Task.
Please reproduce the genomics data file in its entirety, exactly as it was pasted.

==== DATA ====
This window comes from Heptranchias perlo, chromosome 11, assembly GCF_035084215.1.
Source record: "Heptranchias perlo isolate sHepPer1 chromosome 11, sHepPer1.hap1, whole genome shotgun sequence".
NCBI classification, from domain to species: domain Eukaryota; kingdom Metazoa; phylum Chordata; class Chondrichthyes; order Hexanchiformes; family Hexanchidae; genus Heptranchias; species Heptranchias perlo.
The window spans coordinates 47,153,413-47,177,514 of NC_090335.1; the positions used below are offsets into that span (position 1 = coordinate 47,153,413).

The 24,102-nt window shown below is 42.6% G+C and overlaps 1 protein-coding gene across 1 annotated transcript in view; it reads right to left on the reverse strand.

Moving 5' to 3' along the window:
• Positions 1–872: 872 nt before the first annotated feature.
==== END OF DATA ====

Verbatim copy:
This window comes from Heptranchias perlo, chromosome 11, assembly GCF_035084215.1.
Source record: "Heptranchias perlo isolate sHepPer1 chromosome 11, sHepPer1.hap1, whole genome shotgun sequence".
NCBI classification, from domain to species: domain Eukaryota; kingdom Metazoa; phylum Chordata; class Chondrichthyes; order Hexanchiformes; family Hexanchidae; genus Heptranchias; species Heptranchias perlo.
The window spans coordinates 47,153,413-47,177,514 of NC_090335.1; the positions used below are offsets into that span (position 1 = coordinate 47,153,413).

The 24,102-nt window shown below is 42.6% G+C and overlaps 1 protein-coding gene across 1 annotated transcript in view; it reads right to left on the reverse strand.

Moving 5' to 3' along the window:
• Positions 1–872: 872 nt before the first annotated feature.